There is no easy answer to this question, but this article will explore several possible answers. The first three answers in this series indicate the duties of Texas National Guard commanders. These three views are: that the commander controls the entire unit; that he or she is a coordinator or supervisor of subordinate units;, and that the commander coordinates and directs the activities of subordinates.
Commanders in the Texas National Guard run all units, even when it seems that they are not being actively deployed.
In the event of a major disaster, the commander is usually given permission to temporarily suspend operations. If a disaster has been declared in advance, or if it occurs in the middle of the deployment, then the commander can continue to operate. He or she will be given immediate orders to make plans for operations once back on duty.
So, why does the commander have the ultimate authority over the Texas National Guard? To understand this, it is necessary to understand the state of Texas. All national guardsmen stationed in Texas are under the command of the governor or lieutenant governor.
To put it another way, Texas is the only state that has a separate and distinct constitution which defines the structure of its military. Thus, there is no single law which governs the operations of a Texas National Guard.
Generally speaking, the commander’s duties can be divided into those which are direct and those which are indirect. Direct duties include carrying out the orders given by the governor or lieutenant governor. These orders may be given on any topic, and they cannot be exceeded. The orders can be overridden only by a vote of the entire members of the Texas National Guard.
The indirect duties of the commander are those which fall outside the scope of direct control. These duties include conducting a military review and assessment of each unit, implementing and evaluating policy and procedures, and maintaining the unit’s morale and motivation levels.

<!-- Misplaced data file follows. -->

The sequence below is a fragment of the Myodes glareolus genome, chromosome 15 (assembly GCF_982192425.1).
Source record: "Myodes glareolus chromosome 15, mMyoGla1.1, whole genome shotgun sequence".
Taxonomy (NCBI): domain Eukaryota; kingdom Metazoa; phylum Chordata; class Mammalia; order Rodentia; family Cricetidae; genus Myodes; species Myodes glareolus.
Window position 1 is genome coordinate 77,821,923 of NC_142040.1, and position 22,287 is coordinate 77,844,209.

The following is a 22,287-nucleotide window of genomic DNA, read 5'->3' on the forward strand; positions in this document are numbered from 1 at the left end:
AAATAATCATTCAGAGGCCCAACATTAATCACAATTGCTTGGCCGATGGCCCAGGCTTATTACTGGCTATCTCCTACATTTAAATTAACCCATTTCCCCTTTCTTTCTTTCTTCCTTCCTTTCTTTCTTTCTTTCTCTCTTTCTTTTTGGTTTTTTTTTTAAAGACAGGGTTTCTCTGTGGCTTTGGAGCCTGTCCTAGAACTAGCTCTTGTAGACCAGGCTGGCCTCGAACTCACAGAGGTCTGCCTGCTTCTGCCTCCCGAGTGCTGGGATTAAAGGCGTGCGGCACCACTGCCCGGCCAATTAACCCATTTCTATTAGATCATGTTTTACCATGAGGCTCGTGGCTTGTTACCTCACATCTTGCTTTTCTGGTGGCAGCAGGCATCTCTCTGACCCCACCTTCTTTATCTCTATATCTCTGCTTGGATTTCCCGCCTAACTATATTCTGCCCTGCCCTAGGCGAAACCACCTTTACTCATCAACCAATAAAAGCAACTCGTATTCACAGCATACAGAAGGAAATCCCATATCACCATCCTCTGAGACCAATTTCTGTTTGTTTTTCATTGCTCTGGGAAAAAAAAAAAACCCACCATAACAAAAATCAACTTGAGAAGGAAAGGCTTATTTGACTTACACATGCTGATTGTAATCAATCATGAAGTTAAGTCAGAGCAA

All of these indirect duties are necessary and can be handled by the commander only. He or she can delegate authority to subordinate officers, but the delegated authority must be strictly defined and it must not conflict with any existing Texas National Guard law. Otherwise, the direct duties of the commander become ineffective.
The responsibility for commanding the Texas National Guard rests solely with the governor or lieutenant governor.
If the governor or lieutenant governor becomes incapacitated, the power to command the Texas National Guard shifts to the secretary of the state of Texas, in this case, Ann Richards.
When this happens, the secretary of the state of Texas can transfer the duty of commanding the Texas National Guard to anyone in the state who has some legal training, experience in military affairs, and sufficient knowledge about military operations. Some examples of this type of person would be Secretary of State Delafield Duckworth, Lt. Governor Barker, and Attorney General John Cornyn.
There are some states that have no specific laws governing the structure and management of the Texas National Guard. In these states, the responsibility for commanding the Texas National Guard is left to the governor of the state, but he or she is not the sole decision maker.
- Each state’s governors are given great latitude to direct the work of the state’s guardsmen.
- If the governor is incapacitated, the task falls to the secretary of the state of Texas, and the secretary can delegate his or her authority to officers of the Texas National Guard.
- The general rules governing the responsibilities of Texas National Guard commanders are those set forth in the Texas Constitution.
- As a result, there is no definitive list of who is in charge of the Texas National Guard.